Double bed has the white curtain blown out and therefore taking the foreground of the bed with it. I think if you had of drawn the curtains about a third of the way you would have got over this. Rest of the room is OK.

So, we're back in the living room. You've got rid of a lot of the sofa but still have an overexposed shot, colours are reasonable so I think WB is OK, it's simply over exposed.

Next external scene on the slider is good.

Moving on to the event.

Opening scene is good, well lit and exposed, good panning speed.

The next two night scenes are good.

Next scene of runners has great perspective, a great angle, however, I would argue that the focal point is too close. I would have it set at about 10M out, this way the runners are running into and out of focus. At present the leaves directly in front of the camera are in focus, nice and sharp as well, but, they don't really matter because they're not special enough.

Next, the solo dude, great pan, kept very central in the frame, but his face is way over exposed, that's the part that matters, correct skin tone is parramount.

Runners coming around the tree, great perspective, tail end is well cut after the guy comes into view. Sunward side of runners body is over exposed but doesn't matter a toot due to running speed and clip length.

Medallions, good focus pull, effective.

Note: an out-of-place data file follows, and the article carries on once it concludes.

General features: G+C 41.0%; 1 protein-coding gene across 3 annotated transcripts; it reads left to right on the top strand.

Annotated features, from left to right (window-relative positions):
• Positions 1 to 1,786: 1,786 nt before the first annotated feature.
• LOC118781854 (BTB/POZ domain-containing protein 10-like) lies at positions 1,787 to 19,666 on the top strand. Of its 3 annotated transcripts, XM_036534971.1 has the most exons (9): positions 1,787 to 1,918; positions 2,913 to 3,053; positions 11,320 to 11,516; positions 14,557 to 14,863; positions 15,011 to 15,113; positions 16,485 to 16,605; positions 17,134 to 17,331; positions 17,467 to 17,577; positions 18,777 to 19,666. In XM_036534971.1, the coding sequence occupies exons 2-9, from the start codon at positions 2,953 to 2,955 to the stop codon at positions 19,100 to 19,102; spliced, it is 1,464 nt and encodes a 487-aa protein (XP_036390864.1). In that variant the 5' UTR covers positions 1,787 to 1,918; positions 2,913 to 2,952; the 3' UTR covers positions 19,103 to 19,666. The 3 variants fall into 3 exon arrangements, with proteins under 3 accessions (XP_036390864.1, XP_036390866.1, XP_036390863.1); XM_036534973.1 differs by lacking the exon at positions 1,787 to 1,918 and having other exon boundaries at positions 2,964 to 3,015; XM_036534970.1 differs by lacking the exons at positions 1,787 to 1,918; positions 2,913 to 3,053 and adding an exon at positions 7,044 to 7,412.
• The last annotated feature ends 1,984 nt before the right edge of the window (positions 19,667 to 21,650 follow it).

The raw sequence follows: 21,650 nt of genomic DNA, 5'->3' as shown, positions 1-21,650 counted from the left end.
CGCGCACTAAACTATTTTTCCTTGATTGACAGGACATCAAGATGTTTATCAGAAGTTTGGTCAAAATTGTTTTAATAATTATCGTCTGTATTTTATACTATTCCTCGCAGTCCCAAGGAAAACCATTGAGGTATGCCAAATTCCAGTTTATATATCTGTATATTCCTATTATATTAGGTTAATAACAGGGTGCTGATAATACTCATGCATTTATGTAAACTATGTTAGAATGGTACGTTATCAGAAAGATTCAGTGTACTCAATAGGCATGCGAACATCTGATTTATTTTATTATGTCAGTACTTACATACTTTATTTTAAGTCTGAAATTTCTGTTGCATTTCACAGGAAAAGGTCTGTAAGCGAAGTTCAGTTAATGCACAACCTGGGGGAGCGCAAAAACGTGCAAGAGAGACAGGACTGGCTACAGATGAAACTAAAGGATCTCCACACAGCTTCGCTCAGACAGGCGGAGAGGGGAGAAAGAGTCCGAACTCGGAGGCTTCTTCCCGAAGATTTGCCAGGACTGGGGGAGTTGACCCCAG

Next group, focus is nowhere and it's effective. Whites are blown out a bit.

Guy with no shirt, skin tone isn't quite right, runners white shirt is blown out.

Runners in the water, leg skin tone is out, over exposed but the visual perspective is great.

There you go.

You asked about tips, what I'd reconmend you do is learn how to read the light, I think I've said it to you before. Learn the charaistics of the camera eg, experiment with fixed scenes, like the waterfall, shoot and reshoot, jot your settings down, when you get it right, create a setup file for later use.

If you struggle getting focus, try an external monitor or using lower F stops. Have a read up on the thirds rule, you can get an app for depth of field calculations.

As I've said, your panning, composition and perspective are good.

Good luck, keep at it.
Al
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Old May 14th, 2013, 05:53 AM   #13
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Re: 2012/13 Showreel

Thanks Alan, I really appreciate it.

I'm glad that you had better things to say about the event shots, as that is my most recent work, so it must mean that I'm improving!

I might get outside with my camera this week and put together a little compilation of shots, keeping in mind what you have said.

Thanks again, much appreciated.

P.S. the pan of the solo runner, he has sunscreen all over his face, hence the odd skin tone =)
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Old May 14th, 2013, 09:28 AM   #14
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Re: 2012/13 Showreel

Hi Jody,

Yep you're definately on the improve, keep it up. :)

Re the solo runner, you're off the hook......

Al